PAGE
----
A) Science and Technology/Defence/Space

1. Tubarial Glands: New pair of salivary glands in humans discovered (IE)

2. Project 28 and INS Kavaratti (PIB)

B) Schemes/Policies/Initiatives/Social IssuesA) Science and Technology/Defence/Space

1. Tubarial Glands: New pair of salivary glands in humans discovered (IE)

  • Context: Researchers from the Netherlands Cancer Institute have discovered a new pair of salivary glands hidden between the nasal cavity and throat.
  • The team proposed the name tubarial glands as it was found draped over the torus tubarius, the structure that supports the entrance of the auditory tube.  
  • The salivary gland system in the human body has three paired major glands (parotid, submandibular and sublingual) and over 1,000 minor glands that are spread throughout the mucosa.
Should it be a new organ?
  • The classification of the tubarial glands was a matter of debate.
  • It could be either a conglomerate of minor glands, a major gland, a separate organ, or a new part of an organ system.
Why are these glands being discovered only now?
  • Researchers note that the location of these glands is at a poorly accessible anatomical location under the base of the skull, which is an area that can only be visualised using nasal endoscopy.
  • Further, conventional imaging techniques such as a CT scan, MRI and ultrasound have not allowed the visualisation of these glands.
  • For the scans done on the 100 patients, a new type of scan called the PSMA PET/CT scan was used, which was able to provide the high sensitivity and specificity required to detect these glands.
What is the purpose of these glands?
  • So far, researchers suspect that the physiological function of the glands is to moisten and lubricate the nasopharynx and the oropharynx, but this interpretation needs to be confirmed with additional research, they have said.
Significance of the discovery
  • This identification “could help to explain and avoid radiation therapy induced side-effects during cancer treatment” such as trouble during eating, swallowing, and speaking.
  • The major salivary glands whose location is already known are regarded as organs-at-risk while conducting radiation therapy and need to be spared, researchers note.
Gland vs Organ
  • An organ is a group of organized tissues to perform a specific function or a group of functions.
  • The largest organ of the mammals is the skin.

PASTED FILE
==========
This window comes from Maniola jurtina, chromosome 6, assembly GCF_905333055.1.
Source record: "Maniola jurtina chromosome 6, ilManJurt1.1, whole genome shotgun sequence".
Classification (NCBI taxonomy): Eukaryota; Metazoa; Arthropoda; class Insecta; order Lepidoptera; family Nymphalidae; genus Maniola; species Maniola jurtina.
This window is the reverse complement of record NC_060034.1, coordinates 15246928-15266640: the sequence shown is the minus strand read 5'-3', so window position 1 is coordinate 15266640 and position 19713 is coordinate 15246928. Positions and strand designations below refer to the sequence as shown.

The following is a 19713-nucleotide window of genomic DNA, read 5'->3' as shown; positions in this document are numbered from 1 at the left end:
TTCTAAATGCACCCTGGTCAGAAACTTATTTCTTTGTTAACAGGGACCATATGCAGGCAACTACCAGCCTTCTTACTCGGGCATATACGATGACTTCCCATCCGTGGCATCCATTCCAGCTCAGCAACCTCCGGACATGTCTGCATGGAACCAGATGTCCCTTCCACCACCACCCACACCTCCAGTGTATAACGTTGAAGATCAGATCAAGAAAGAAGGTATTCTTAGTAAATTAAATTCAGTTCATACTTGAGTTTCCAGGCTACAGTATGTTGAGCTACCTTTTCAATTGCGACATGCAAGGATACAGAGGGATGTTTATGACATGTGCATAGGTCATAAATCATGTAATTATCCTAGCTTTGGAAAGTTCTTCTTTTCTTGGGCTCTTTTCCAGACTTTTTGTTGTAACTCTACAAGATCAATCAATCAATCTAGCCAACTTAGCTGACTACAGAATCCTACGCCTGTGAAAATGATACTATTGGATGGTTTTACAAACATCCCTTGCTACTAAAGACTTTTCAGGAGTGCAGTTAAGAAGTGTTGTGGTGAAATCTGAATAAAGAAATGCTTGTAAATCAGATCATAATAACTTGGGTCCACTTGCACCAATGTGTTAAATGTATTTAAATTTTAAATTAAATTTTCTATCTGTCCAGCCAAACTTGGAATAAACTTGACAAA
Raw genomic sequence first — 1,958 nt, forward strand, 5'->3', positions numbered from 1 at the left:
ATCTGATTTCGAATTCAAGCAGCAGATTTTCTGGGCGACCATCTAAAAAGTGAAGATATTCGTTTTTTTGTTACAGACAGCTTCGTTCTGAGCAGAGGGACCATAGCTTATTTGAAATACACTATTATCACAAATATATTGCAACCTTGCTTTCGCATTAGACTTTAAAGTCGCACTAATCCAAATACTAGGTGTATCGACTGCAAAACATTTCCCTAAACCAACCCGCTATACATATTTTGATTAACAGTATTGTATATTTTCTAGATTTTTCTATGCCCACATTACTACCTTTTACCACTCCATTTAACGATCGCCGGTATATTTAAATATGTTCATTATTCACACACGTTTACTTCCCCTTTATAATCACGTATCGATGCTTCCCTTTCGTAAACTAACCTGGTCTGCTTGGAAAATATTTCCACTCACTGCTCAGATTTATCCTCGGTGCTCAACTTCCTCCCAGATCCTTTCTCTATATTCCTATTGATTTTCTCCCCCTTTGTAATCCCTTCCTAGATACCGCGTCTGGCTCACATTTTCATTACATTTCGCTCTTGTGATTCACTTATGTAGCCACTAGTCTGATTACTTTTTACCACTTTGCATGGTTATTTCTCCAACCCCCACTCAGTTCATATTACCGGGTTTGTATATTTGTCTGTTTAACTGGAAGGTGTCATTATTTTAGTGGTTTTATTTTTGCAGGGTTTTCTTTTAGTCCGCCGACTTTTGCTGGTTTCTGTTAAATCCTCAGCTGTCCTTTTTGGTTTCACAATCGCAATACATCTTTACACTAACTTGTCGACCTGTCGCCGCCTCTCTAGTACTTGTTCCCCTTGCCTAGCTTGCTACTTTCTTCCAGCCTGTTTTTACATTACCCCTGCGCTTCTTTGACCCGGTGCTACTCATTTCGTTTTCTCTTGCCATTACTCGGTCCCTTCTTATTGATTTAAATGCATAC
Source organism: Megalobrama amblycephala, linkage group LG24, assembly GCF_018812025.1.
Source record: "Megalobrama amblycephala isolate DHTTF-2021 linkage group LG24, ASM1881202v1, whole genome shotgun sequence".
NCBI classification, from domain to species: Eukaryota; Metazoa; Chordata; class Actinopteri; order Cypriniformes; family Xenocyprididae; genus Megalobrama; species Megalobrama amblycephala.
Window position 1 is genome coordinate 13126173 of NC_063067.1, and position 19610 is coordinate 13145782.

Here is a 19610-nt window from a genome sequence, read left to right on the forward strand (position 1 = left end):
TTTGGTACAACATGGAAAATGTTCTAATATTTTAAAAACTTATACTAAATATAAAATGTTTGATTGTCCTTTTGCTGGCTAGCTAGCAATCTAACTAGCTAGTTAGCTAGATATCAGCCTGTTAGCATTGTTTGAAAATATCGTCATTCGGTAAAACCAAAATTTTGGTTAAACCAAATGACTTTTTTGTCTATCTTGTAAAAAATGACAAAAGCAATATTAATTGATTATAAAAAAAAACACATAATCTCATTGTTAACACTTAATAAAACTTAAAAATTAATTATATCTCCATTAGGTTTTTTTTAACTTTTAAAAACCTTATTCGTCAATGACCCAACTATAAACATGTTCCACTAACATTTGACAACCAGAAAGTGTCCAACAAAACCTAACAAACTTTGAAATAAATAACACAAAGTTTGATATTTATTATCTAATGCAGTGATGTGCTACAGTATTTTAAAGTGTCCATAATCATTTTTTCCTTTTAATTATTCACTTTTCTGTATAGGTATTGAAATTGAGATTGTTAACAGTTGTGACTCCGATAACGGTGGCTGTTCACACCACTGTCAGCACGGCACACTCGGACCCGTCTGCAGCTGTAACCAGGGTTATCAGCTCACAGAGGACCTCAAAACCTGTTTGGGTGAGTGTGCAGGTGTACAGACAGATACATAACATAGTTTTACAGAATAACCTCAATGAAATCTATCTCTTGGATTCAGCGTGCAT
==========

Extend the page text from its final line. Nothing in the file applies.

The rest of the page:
• A gland is always an organ. It is an organised collection of secretory epithelial cells. A gland produces and release substances that can be a hormone, an enzyme, or any other secretion.
  • Glands are of two types, known as endocrine glands and exocrine glands.
  • Some glands retain their continuity with the surface via a duct and are known as Exocrine Glands.
  • Other glands lose this direct continuity with the surface when their ducts degenerate during development. These glands are known as Endocrine glands.
  • Endocrine glands release substances directly into the bloodstream, while exocrine glands release substances to the exterior or into cavities inside the body.
  • Sweat glands, salivary glands, mammary glands, liver, Brunner’s glands and pancreas are examples for exocrine glands.
  • Exocrine glands can be Unicellular – Goblet cells, or Multicellular. 
  • Endocrine glands do not have a duct system, but exocrine glands do have a duct system through which the substances are excreted.
  • Hormones co-ordinate, integrate and regulate interdependent processes around the body. These hormones are secreted by the endocrine system.
  • Endocrine glands do not have ducts. Their secretions (hormones) are secreted into the blood stream.
  • Because of this, the hormones can act over long distances, and reach any organ in the body to co-ordinate activity.
  • Often there is a specific ‘target’ organ that the hormone acts on. This long-range activity is also often called neuroendocrine – as it is somewhat analogous to the co-ordinating activity of neurones.
  • The secretory cells of endocrine glands are therefore always found in close proximity to a capillary bed, and have a rich network of blood vessels.
  • The kidney, pancreas and gonads have both an endocrine and an exocrine function
Differences between Enzymes and Hormones
  • Enzymes are the biological catalyst which speed up the rate of biochemical reactions without undergoing any changes. Enzymes are generally proteins.
  • Hormones are molecules, usually a peptide (e.g.: insulin) or steroid (e.g.: estrogen) that is produced in one part of an organisms and triggers a specific cellular reactions in target tissues and organs some distance away.

2. Project 28 and INS Kavaratti (PIB)

  • Context: The Anti-Submarine Warfare stealth corvette, INS Kavaratti, commissioned into the Indian Navy.